Lydon cites Bloomberg’s Claire Leow, who reported on Tuesday that world coffee consumption may outstrip production by as much as 8 million bags in 2009-10 because of the smaller crop in Brazil, the world’s top grower:
Prices of the mild-tasting arabica coffee used by Starbucks Corp. jumped 6.1 percent yesterday, the biggest gain in almost three years as Brazil’s Agriculture Minister Reinhold Stephanes said output may drop as much as 22 percent next year to as low as 36 million bags. Prices of the bitter-tasting robusta used in espresso and instant coffee by Nestle SA climbed 4.3 percent.
Interestingly, coffee has outperformed commodity indexes since prices plunged at the end of June. Arabica has dropped 29 percent in New York, for example, compared with a 61 percent slump in the S&P’s GSCI index of 24 raw materials. Leow’s report mentions, by the way, the other two coffee exporters of note–Colombia and Vietnam:
Colombia was expected to produce 12.5 million bags, “but rains may have reduced that by 200,000 to 500,000 bags. Good management practices will keep the crop at between 12 million and 16 million bags in coming years, said [Nestor Osorio, International Coffee Organization Executive Director].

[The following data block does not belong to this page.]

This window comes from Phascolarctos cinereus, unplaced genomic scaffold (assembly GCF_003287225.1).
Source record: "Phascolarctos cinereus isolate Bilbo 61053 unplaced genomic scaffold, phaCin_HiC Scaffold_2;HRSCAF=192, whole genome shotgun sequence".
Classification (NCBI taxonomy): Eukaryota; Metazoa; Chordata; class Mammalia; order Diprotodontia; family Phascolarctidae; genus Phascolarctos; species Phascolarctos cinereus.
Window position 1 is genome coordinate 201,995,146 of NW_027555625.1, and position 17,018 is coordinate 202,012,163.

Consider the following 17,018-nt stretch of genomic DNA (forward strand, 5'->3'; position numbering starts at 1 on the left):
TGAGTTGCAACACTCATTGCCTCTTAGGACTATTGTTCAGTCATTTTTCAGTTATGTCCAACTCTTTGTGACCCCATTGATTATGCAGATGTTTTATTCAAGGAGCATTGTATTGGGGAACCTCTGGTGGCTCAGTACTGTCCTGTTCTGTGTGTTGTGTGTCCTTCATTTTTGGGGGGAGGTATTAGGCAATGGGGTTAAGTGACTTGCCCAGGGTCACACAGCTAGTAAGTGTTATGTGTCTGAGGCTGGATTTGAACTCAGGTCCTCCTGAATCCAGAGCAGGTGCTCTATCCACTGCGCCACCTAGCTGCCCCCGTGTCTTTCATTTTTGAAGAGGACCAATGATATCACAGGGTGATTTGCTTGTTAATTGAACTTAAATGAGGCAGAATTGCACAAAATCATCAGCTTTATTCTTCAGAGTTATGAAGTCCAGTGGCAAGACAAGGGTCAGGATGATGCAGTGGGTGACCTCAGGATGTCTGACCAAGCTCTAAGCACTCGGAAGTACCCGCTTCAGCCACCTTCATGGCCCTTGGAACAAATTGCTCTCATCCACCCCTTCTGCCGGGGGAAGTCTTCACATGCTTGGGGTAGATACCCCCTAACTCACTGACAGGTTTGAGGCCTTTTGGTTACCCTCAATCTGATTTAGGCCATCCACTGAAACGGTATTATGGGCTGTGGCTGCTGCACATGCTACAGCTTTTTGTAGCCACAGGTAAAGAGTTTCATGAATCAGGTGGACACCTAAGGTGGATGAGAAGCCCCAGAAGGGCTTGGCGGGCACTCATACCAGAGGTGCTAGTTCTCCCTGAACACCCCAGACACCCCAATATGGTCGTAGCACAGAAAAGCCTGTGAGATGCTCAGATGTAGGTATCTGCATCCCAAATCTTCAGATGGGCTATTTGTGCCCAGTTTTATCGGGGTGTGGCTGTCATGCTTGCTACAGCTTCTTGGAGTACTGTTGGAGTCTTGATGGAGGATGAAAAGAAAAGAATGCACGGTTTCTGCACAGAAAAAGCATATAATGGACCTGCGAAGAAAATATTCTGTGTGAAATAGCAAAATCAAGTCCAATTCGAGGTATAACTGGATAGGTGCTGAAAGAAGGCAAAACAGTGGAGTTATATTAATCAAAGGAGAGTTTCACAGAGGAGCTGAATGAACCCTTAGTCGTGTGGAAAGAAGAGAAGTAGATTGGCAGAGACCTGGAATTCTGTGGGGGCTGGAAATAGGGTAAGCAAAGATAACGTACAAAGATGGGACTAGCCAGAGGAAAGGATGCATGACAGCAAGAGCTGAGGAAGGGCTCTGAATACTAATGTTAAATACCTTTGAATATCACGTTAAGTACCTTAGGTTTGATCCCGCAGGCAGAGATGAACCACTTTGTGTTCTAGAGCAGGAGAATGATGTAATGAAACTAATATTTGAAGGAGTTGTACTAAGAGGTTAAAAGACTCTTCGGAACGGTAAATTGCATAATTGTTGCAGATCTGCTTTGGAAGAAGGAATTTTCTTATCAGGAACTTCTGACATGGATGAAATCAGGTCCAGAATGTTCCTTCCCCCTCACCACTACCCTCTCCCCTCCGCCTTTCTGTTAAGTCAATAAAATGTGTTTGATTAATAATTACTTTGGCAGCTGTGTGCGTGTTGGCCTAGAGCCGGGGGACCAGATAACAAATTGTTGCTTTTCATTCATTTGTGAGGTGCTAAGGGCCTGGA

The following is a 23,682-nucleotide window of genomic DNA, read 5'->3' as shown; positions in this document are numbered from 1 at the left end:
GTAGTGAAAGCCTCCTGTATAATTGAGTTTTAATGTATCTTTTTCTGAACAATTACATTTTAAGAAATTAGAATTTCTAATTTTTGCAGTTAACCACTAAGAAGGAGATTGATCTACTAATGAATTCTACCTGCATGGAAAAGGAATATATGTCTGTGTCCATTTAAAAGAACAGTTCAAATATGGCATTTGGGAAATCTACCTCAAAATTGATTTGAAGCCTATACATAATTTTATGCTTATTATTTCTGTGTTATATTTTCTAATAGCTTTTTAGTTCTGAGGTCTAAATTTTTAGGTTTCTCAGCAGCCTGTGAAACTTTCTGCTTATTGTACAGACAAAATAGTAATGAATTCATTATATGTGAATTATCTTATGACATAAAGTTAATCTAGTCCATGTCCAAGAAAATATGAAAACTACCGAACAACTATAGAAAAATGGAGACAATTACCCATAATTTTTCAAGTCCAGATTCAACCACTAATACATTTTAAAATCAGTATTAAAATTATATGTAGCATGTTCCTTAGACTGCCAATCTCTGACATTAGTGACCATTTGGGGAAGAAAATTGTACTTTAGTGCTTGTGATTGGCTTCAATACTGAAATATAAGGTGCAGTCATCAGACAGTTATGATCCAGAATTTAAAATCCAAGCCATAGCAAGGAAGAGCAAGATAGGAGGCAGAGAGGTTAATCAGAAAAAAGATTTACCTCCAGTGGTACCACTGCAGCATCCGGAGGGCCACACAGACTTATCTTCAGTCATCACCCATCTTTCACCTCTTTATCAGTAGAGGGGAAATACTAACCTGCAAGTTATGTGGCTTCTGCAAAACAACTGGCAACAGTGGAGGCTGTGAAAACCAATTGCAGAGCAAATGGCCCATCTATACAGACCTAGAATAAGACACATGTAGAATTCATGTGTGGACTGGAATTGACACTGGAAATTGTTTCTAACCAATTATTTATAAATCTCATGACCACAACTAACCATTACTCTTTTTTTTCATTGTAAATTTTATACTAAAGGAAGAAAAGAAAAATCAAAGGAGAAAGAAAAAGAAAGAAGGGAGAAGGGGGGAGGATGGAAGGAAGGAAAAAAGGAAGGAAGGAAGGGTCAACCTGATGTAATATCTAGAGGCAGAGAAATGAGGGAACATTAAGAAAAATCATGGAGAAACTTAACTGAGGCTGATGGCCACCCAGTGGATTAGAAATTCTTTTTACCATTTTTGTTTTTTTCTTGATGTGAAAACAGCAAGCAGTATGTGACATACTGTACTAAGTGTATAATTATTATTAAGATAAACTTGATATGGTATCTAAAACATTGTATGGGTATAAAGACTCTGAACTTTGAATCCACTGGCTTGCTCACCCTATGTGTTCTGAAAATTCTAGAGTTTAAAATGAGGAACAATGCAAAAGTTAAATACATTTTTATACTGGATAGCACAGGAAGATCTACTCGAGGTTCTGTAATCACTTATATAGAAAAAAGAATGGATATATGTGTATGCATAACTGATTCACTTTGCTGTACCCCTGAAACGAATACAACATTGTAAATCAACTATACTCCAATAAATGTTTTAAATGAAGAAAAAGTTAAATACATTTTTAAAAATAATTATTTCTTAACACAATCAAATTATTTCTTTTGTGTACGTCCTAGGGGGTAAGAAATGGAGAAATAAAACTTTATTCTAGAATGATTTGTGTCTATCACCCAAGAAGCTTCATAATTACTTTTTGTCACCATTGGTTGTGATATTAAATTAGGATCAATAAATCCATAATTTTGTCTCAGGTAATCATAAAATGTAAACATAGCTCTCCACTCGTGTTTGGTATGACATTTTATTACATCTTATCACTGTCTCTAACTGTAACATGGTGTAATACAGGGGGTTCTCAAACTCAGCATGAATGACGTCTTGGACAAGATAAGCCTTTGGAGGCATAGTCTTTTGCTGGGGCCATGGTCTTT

“Vietnam isn’t losing very much because the industry is still young and the trees have strong yields,” he said, estimating the current crop at 21 million bags. Output in the next three years may stabilize at 18-20 million bags, he said.
Finally, the iPath Dow Jones AIG Coffee TR Sub-Index ETN (NYSEArca: JO) is down 24.8% since inception. It, along with the other soft commodity funds from the iPath family, is arguably a prudent play, especially if you buy into the Jim Rogers’ secular commodity hype that reasons that the world is only getting bigger, and demand can only outpace supply in the long run.